Working largely from fragments

(Photo courtesy of NOAA)

The remains (above) of the merino wool coat were found largely in a pile in the turret’s organic and iron sediment. While conservators weren’t positive what they had, they could make out collar fragments and a button hole. Cotton threads that held the panels together had dissolved after decades in saltwater.

The two front panels of the coat were largely intact, while much of the rest was in pieces. About 80 percent of the garment survives.

Sangouard, who joined the project five years after the turret was lifted, said smaller pieces were taken out of cool storage in 2009 to begin the conservation process.

(Image courtesy of The Mariners' Museum and Park)

Conservators found the appropriate methods for cleaning and soaking the coat in solution. That took more than a year.

Despite the cleaning, some iron corrosion caused by turret tools remain on some portions of the coat; in one case the fabric bears the shape of a tool handle.

Putting the puzzle ‘back together’

Once the cleaning was completed, Sangouard used transparent paper to draw all the fragments.

We needed to document the exact size of each fragment before drying them, just in case there was going to be a size change,” she told the Picket.

The conservator scanned the transparent paper and retraced the shapes, using Adobe Illustrator. She then reduced the scale of all pieces.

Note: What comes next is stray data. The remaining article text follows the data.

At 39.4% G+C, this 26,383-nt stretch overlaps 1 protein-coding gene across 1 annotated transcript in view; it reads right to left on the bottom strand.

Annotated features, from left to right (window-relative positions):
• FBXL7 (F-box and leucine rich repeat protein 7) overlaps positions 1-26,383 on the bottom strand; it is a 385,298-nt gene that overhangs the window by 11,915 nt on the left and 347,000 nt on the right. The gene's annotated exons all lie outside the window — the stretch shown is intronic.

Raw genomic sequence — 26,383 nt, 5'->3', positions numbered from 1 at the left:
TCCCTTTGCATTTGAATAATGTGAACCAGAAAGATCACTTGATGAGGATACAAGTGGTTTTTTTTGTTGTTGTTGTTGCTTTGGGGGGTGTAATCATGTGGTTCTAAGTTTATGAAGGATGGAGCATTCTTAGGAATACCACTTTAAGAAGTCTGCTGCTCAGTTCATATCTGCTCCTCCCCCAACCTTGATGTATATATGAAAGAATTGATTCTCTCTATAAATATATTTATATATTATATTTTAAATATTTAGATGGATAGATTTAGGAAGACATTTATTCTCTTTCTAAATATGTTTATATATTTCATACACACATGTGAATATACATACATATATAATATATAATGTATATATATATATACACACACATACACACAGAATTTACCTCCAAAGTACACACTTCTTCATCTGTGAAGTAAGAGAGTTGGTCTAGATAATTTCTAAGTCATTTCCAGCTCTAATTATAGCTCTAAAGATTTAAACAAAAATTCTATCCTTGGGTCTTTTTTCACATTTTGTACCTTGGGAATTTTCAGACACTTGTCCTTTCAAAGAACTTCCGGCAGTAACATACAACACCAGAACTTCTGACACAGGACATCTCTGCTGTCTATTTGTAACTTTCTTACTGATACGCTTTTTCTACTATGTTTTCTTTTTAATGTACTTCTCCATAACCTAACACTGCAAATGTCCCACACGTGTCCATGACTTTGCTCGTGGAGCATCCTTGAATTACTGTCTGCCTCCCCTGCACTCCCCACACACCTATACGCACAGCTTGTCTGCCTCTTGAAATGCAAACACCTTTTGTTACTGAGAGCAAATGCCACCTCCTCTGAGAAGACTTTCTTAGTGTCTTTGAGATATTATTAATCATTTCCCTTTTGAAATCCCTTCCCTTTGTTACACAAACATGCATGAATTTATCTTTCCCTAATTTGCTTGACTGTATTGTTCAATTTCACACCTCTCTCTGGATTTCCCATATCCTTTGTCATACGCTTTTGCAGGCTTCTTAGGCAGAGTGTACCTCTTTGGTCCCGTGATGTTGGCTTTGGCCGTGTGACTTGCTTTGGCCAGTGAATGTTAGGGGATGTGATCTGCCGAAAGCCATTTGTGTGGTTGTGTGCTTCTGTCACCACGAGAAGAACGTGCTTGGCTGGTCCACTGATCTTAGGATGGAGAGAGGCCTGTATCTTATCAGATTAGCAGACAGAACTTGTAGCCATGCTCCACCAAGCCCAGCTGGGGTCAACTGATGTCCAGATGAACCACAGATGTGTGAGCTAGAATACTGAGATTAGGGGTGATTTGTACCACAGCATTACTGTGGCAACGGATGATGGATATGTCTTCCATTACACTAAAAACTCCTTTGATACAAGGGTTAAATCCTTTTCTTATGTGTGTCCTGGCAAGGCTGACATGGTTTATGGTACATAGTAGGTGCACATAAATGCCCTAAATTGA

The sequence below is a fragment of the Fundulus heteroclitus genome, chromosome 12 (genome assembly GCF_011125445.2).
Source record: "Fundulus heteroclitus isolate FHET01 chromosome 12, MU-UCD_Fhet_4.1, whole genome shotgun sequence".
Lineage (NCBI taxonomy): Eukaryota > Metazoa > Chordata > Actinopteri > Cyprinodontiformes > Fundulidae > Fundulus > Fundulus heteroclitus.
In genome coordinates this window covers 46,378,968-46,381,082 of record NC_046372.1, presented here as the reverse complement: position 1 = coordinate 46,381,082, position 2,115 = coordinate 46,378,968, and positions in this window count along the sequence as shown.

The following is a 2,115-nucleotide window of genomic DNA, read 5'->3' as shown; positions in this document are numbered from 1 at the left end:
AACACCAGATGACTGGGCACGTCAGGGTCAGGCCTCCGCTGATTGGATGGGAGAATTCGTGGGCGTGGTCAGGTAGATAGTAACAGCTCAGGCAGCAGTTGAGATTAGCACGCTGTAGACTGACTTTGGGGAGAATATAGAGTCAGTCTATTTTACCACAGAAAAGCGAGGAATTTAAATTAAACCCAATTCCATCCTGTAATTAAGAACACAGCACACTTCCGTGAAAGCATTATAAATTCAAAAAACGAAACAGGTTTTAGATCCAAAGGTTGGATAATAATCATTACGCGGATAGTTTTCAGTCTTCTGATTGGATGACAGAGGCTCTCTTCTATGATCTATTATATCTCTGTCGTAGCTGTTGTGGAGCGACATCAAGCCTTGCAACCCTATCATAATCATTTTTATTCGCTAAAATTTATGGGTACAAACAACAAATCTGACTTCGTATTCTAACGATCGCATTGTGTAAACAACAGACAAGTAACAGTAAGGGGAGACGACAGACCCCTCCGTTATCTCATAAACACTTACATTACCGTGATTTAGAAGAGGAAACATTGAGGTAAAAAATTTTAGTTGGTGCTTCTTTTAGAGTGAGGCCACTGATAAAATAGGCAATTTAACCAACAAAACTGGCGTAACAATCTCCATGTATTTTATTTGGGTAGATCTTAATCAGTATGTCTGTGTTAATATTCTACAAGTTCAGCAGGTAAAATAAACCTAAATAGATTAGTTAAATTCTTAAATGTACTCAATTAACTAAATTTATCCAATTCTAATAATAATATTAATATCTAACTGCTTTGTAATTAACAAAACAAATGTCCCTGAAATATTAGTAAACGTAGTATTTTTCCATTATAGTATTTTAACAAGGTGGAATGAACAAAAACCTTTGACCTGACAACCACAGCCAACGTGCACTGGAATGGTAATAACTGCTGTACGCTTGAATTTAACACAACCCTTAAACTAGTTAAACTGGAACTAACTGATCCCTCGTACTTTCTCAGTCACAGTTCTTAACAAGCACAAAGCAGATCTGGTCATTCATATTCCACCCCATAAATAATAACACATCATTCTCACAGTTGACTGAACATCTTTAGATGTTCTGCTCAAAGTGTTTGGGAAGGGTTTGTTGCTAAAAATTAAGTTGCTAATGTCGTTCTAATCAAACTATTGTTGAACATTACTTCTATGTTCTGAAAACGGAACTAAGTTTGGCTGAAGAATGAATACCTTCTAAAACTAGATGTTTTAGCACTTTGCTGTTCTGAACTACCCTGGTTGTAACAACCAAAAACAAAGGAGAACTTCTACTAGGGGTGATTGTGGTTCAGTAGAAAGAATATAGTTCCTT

(Image courtesy of The Mariners' Museum and Park)

“Once all the parts were smaller and digitized (smaller but still very accurate in shape), I worked on my PC like I would have at home on a jigsaw puzzle. 

“Without taking distance from the object and looking at all the parts from afar, only the main panels could be placed in relative position to one another. Using Illustrator helped find a fair amount of smaller connections that were really difficult to see when looking at the object itself. 

“In other words, tracing the pieces helped document the object before drying it, but also helped putting the puzzle back together.”

The coat eventually was sent to textile conservators in Richmond who adhered the pieces to the exhibit panels. The museum’s Bronze Door Society contributed $20,000 to the project.

To whom did the coat belong?

USS Monitor on James River in Virginia (U.S. Navy)

The coat will help further the museum's goal of bringing the human component to a story of the innovative ironclad that tangled with the Confederacy's CSS Virginia in nearby Hampton Roads in March 1862.

The USS Monitor, while smaller, was more nimble than the CSS Virginia, and the two vessels fought to what many consider a draw.

Hoffman, the project manager, said the garment gives museum visitors a human connection to the USS Monitor.

Officials would like to know who wore the jacket. They know the weight and sizes of most of the crew. Sangouard said the man was thin and not 6 feet tall.

“Can we figure out who it is?” asked Hoffman. “There is potential.”